A memorial service at Chichester Cathedral on Monday, September 16 at 2.30pm will celebrate Patrick Garland’s immense contribution to British theatre.
His close friend and colleague Simon Callow is devising the service which is certain to attract some of the greatest names from the entertainment world.
Mr Garland, who died in Worthing hospital earlier this year at the age of 78, was one of the most important and popular artistic directors in Chichester Festival Theatre’s 51-year history, first from 1981-1984 before returning for a second stint (1991-1994) after the sudden departure of Michael Rudman in 1990.
Mr Garland, who is survived by his wife the actress Alexandra Bastedo, lived for many years at Almodington, near Chichester, where Alexandra ran an animal sanctuary. The couple moved to West Chiltington where the animal sanctuary continues.
Alexandra said that even now it was impossible to gauge the sheer breadth and depth of Patrick’s contribution to the arts: “I think people are still amazed to find out how he will be remembered. He did so much, as I am still finding out just by going through his archive. Patrick worked endlessly with Simon Callow on his Dickens’ show. The last one was only last year. They were great friends.”
In fact, Simon will complete Patrick’s memoirs, of which Patrick had written around half by the time of his death: “Patrick had kept everything going back to when he was 16. The moment his life starts getting interesting was when he won a major poetry award when he was 18.”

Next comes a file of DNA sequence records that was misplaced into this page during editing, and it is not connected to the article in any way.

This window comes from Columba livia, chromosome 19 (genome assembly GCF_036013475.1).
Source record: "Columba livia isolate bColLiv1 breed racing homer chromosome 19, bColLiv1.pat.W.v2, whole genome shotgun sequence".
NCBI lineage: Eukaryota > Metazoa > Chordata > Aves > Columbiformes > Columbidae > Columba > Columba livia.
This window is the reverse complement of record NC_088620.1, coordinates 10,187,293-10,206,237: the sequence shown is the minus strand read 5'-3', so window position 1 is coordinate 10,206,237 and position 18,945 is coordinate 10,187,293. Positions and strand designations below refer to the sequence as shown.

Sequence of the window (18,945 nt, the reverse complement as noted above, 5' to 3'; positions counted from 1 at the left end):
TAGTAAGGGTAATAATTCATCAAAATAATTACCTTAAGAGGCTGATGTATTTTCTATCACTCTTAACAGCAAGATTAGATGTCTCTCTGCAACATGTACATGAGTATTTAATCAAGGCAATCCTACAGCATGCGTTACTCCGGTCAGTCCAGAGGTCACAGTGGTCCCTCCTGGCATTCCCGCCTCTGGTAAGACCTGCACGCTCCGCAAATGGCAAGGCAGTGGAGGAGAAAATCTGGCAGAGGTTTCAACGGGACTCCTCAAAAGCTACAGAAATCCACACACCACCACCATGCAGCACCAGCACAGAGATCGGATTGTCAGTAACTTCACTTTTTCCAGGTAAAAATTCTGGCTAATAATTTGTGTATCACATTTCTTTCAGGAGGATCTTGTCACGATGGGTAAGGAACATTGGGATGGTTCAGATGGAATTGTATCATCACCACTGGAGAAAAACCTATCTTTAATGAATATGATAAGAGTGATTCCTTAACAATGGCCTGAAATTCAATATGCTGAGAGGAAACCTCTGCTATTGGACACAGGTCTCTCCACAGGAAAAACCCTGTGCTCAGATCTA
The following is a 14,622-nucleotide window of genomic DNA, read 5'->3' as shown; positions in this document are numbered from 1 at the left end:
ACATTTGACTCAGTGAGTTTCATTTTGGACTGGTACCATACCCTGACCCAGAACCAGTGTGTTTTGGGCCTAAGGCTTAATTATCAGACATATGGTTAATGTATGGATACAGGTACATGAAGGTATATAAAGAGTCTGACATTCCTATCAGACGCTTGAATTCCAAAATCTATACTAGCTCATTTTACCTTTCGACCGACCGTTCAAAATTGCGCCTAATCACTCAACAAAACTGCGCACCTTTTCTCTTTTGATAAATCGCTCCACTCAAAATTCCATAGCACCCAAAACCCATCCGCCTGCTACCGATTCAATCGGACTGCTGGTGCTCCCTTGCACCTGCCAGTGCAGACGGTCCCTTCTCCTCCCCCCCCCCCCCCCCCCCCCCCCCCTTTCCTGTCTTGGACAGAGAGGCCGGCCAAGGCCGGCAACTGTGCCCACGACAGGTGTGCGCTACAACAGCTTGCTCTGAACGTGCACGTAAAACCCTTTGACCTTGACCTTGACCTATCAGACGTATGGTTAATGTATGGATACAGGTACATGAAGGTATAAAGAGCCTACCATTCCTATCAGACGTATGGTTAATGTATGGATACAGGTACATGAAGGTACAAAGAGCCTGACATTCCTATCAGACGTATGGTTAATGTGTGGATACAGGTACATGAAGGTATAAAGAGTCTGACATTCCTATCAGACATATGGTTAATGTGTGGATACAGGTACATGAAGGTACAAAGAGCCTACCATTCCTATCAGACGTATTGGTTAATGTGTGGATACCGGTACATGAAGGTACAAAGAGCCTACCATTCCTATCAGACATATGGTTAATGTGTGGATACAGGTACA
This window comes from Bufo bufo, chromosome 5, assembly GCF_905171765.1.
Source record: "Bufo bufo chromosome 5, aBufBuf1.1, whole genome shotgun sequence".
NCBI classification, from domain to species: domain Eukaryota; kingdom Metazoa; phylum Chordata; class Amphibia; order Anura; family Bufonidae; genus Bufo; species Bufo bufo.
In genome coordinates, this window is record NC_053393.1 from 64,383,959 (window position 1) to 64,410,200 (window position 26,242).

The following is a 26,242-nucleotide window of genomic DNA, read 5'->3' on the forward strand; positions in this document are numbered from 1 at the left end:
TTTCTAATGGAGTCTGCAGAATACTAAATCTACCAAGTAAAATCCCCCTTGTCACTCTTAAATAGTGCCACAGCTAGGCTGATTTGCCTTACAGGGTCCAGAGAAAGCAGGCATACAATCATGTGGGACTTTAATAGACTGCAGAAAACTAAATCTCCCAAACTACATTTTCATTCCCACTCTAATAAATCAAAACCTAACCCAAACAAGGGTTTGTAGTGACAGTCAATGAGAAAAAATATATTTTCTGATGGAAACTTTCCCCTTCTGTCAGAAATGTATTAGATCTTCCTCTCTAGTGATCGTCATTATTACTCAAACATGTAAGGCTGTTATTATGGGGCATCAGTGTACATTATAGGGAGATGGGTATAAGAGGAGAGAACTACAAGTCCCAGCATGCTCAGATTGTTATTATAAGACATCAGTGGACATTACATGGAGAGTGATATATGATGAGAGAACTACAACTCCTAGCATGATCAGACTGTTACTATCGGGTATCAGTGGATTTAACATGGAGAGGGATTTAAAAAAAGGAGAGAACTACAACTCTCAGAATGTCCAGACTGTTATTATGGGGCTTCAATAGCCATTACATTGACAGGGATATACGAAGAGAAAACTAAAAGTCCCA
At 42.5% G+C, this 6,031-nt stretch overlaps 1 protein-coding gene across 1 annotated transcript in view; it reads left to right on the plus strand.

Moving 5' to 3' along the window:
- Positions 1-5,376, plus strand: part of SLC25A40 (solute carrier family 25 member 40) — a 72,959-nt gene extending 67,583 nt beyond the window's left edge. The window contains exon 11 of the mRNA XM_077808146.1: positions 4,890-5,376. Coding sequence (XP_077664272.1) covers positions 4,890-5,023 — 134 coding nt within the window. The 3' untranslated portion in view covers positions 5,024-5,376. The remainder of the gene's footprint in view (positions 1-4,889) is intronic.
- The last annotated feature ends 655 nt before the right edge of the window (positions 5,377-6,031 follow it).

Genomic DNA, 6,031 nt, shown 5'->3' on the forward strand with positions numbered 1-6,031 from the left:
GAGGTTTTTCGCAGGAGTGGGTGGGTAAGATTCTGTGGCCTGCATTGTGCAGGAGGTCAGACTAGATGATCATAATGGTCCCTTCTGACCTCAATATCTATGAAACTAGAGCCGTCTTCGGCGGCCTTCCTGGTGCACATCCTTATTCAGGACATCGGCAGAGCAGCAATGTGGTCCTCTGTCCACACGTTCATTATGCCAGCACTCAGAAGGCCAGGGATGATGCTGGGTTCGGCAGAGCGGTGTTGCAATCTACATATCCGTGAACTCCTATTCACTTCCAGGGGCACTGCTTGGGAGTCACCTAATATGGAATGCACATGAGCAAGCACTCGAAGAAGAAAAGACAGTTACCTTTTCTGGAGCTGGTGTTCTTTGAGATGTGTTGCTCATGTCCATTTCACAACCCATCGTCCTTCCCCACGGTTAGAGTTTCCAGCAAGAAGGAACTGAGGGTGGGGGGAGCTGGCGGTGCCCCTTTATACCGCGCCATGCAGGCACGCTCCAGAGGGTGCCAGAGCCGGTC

Simon and Alexandra have already joked that his memoirs will need ten volumes to do justice to him.
“He just wrote everything down. He has got quite a big archive on the Royal family, and he also had a great interest in the first world war and the second world war. The other thing I found were his reports from school. One report said ‘He is the only pupil I have ever had who is so brilliant in English and asks for more homework!’
“There is also a letter from his agent saying ‘I am glad you are coming back from New York because there is a request here from Andrew Lloyd Webber to meet you because he is thinking of doing something about cats.’”
Patrick was already contracted to Chichester Festival Theatre at that time and suggested the show would be perfect to open in Chichester; sadly, Lloyd Webber wanted it to go straight into London.
As Alexandra says, Chichester was a place Patrick was passionate about: “If you count the year Peter Dews had his stroke, Patrick was there for 11 years without grants, without any financing apart from from the good people of Chichester. He loved the shape of the theatre.
“And people forget that he and Kenneth Fleet raised the money for the Minerva. There was the tent before, and the idea for the Minerva originally was that young students would have the possibility of showing what they can do.
“Patrick was committed to giving young people chances,” Alexandra said.
Sussex traditional musicians the Copper family will perform at the service, as will soul singers The Bastedo Band, a string quartet and concert pianist (and Patrick’s godson) Simon Mulligan. Simon Callow will speak. Other speakers will be confirmed.
The service is open to the public.